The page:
As developed economies emerge from the pandemic lockdown, private equity exits will accelerate, fueled by higher deal valuations offered by SPACs and buyers’ willingness to pay an ESG premium, according to EY’s 2021 Global Private Equity Divestment Study.
Among the 106 global PE executives surveyed by EY, half of them will look to exit through public markets in the next 18 to 24 months.
This holds true even as SPAC issuances have dropped considerably, according to Pete Witte, EY global private equity lead analyst. “GPs are taking calls everywhere from SPACs that are looking for potential acquisitions,” Witte said.
Following talks of increased regulations, the SPAC hype started to cool off with only 13 deals announced in April versus 109 in March, according to Dealogic. But a record number of SPACs were issued in Q1 – 300 IPOs totaling $97 billion – that are yet to do deals. Pointing to money in search of target deals, Witte said, “you will see the impact of the drop off in [about] two years.”
Valuations offered by SPACs have powered PE exits in the past. For example, Blackstone-backed benefits service provider Alight merged with investor Bill Foley’s SPAC in a $7.3 billion mega-deal in January this year.
Although valuations have normalized since the highpoint of SPACs, the market remains strong. When a sponsor finds a company, blank check investors reach out to PIPE investors for additional capital for deals. Capital commitments from outside investors along with money raised during the IPO, which sits ringfenced in a trust until acquisition, offer opportunity for higher valuations.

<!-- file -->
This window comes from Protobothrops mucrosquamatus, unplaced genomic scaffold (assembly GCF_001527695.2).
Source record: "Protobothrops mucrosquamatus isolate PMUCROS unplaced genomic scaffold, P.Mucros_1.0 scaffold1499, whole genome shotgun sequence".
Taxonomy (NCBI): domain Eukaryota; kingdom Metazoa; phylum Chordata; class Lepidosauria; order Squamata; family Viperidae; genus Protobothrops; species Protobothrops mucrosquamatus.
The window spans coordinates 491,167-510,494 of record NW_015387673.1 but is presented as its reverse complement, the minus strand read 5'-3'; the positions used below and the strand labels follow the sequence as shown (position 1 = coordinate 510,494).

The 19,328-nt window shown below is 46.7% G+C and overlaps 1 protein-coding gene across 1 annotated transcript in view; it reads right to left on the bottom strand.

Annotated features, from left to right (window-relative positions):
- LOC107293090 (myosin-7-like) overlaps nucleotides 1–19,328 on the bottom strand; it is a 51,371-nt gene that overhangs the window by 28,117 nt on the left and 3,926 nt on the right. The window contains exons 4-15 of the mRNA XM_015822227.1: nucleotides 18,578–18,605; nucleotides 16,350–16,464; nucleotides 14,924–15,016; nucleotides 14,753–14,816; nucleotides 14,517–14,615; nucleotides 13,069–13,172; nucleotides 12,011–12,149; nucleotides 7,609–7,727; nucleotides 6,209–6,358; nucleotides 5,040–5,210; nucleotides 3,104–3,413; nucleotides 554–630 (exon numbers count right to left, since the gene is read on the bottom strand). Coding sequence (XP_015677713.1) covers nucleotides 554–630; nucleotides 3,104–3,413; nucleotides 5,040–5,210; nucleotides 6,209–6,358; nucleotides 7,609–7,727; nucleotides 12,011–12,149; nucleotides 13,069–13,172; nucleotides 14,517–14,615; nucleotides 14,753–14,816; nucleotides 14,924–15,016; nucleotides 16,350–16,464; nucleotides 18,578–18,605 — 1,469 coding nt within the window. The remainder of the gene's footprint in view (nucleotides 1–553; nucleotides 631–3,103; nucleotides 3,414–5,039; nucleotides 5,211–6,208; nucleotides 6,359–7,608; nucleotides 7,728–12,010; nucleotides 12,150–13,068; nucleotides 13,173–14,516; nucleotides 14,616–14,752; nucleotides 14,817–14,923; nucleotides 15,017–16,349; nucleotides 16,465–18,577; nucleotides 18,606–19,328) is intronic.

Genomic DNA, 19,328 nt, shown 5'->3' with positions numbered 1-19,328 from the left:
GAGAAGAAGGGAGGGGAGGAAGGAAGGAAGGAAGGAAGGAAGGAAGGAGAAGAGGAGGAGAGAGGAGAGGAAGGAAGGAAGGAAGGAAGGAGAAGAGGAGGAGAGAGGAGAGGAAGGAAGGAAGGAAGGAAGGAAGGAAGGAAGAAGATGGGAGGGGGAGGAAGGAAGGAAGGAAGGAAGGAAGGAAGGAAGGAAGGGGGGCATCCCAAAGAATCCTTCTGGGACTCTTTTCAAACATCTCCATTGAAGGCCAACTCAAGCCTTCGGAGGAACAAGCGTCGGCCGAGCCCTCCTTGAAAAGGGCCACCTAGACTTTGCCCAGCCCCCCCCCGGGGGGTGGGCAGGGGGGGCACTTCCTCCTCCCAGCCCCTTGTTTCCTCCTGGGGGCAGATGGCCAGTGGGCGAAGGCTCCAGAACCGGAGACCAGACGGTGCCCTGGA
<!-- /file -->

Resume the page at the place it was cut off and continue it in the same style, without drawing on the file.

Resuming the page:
“We’ve looked at the average deal value of SPACs, it was 4.5x of what had been raised,” Witte estimates. “But it’s clear that some of that PIPE investment is less available [now].”
ESG is all the rage
“ESG was a risk management exercise, now it’s sort of a value driver,” Witte said.
PE firms are actively courting potential buyers with a strong ESG record, according to the survey. Regionally 57 percent of Asia-Pacific PE firms indicate they are seeking a buyer with a strong ESG record; 50 percent in the Americas; and 41 percent in EMEA.
Social impact policy, including diversity and equality commitments, is a critical area of ESG focus for 57 percent of PE firms surveyed. “Firms are doing these [D&I] things and buyers are willing to pay more.”
PE firms expect to capture a premium for businesses with ESG factored into it. This means that a PE firms’ growth plan includes bringing in senior professionals at the company, elevating mid-level employees, checking the supply chain to stay in compliance with labor regulations and other diversity measures like workforce representation, Witte said.
By doing so, nearly three-quarters or 72 percent of PE firms surveyed seek to benefit from higher valuations on their assets.
PE exits have jumped to roughly 40 percent or nearly $600 billion during the 12 months ending March 2021, according to Dealogic data. “There are strong tailwinds for firms looking to sell,” Witte said.